## Autodiffin'it with spire

One of the most useful features of the Ceres solver is its support for the automatic differentiation (in forward-mode) of vector cost functions of multiple vector arguments. This is entirely implemented caller-side with respect to the optimizer, through the use of a pair of templated adaptors (high and low-level ones). They work together to "convert" a Ceres cost function into a templated functor, written by the user, that the can be called with one of two different

*types*of arguments: ordinary double-valued parameter blocks for just computing the values of the residuals, and parameter blocks whose elements are Jet-valued for computing both the residuals and their partial derivatives with respect to the parameters.
So, the optimizer only "sees" an ordinary cost function, but:

- When it calls it with a NULL jacobian matrix, the adapter chooses the double-only specialization of the user-provided cost functor, and returns the straight residuals to the optimizer.
- Otherwise, it packs the parameter values into Jet's, calls the Jet-typed specialization of the functor, and then unpacks the result into residuals and jacobians.

Unfortunately none of these caller-side goodies can directly be used in our SWIG-based port, since SWIG cannot specialize the C++ templates for as-yet undefined implementations of the cost functors, to be provided by the users (or, to repeat the usual mantra,

*Java generics are not the same as C++ templates*). Sad!
However, we can take advantage of Ceres's clean separation of the autodiff implementation from the core optimizer code. Autodiff is math, and there are plenty of excellent numerical math libraries for the JVM. A particularly good one in the Scala world is

*spire*, whose authors have gone through extreme lengths toward providing powerful type-safe mathematical abstractions while sacrificing little or nothing in the way of execution performance. This article and this YouTube video provide good introductions to the library.
Some time ago, in preparation for this port, I contributed to spire an implementation of the Jet type that seamlessly integrates with the rest of spire's algebraic types as well as its generic implementations of the standard math libraries. Now we get to use it.

The basic idea is to replicate in a bit of Scala code the with/without jacobian code switch described above. Let's first define a CostFunctor base class, parametrized on the argument type, which the user can later override with their particular implementation of a residual.

This defines a function representing a cost term of dimension "kNumResiduals", dependent on a variadic number of parameter blocks, each of size N(0), N(1), etc., so that the parameter space is composed of N.length parameter blocks. The parameter blocks themselves are passed to the cost evaluation method as Array's parametrized on a type T which, through the given typeclasses, allow for algebraic calculations on their components.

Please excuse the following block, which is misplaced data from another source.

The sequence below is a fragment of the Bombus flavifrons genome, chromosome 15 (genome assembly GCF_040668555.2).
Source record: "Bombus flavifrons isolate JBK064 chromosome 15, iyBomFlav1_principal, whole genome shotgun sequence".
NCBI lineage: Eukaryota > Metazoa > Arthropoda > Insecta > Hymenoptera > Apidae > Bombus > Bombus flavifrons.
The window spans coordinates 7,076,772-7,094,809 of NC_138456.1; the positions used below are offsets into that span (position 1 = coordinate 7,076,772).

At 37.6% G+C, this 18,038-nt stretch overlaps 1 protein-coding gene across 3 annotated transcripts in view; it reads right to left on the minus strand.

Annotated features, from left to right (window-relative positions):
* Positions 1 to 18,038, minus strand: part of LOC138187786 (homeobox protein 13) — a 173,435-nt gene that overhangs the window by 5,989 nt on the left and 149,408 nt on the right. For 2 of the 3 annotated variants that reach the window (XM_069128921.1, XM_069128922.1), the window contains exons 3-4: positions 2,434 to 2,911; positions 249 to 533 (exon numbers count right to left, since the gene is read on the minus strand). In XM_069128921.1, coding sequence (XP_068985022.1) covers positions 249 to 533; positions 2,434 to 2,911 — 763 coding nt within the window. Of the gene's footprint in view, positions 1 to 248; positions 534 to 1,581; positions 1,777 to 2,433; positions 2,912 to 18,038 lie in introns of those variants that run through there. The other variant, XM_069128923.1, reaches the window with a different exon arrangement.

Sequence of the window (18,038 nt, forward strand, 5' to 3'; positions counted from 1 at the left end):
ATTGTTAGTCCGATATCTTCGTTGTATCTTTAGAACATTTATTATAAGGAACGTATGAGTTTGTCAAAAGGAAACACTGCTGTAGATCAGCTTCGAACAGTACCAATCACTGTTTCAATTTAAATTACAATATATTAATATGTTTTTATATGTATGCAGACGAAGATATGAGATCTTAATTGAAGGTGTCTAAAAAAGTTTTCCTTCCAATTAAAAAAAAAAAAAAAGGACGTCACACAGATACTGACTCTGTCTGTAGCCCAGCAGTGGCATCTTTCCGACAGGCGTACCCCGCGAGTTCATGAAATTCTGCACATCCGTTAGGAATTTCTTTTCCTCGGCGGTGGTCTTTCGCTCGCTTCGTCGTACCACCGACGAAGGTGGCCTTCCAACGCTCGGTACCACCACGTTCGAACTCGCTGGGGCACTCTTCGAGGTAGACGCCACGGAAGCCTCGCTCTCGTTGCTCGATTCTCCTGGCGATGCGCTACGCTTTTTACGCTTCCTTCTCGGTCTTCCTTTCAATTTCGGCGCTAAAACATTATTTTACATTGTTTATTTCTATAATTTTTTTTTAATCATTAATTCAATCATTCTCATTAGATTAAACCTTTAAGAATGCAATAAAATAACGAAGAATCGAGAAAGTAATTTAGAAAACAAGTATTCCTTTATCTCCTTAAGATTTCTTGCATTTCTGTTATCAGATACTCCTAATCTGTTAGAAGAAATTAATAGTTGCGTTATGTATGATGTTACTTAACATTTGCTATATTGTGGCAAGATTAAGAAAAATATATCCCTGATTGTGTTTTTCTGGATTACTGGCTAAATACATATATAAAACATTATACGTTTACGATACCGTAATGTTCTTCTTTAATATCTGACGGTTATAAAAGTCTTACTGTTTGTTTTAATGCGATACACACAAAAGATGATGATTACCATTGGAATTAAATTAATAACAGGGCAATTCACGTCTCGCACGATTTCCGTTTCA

The conversion method "toAutodiffCostFunction" produces the actual auto-differentiable cost function. It is defined as follows:

There is quite a bit of code there, but it should be fairly easy to parse.

First I define, following Ceres, a SizedCostFunction that makes explicit the input and output dimensions of a CostFunction, then I extend it into an AutodiffCostFunction, which is constructed from a given CostFunctor (hence with known such dimensions).

The evaluate method of AutodiffCostFunction implements the CostFunction interface. Note that it consists of two main branches, respectively for the case of pure cost evaluation (no jacobians), and cost with partial derivatives. In the second case I "convert" the input parameter blocks into Jet's set up for computing the associated derivatives, and then map back the functor's output to residuals and jacobians.

A bit of extra complication, present in the Ceres C++ code as well, is due to the fact that we want to differentiate a function of several separate

*blocks*, whereas the Jet framework is designed for computing partial derivatives with respect to variables represented in a single container. Therefore we must "unroll" the blocks prior to calling the cost functor, and manage the variable indices accordingly.

### Testing it

We can test all the above by re-implementing in Scala the Powell function example from the Ceres distribution:

Running it we get the same results as the C++ version:

As before, the timing does not reflect JIT optimizations.

### Next steps

Getting auto-differentiation was the last nontrivial step of this port. From now on it's just "plumbing". My next post will point to a first version of the entire thing.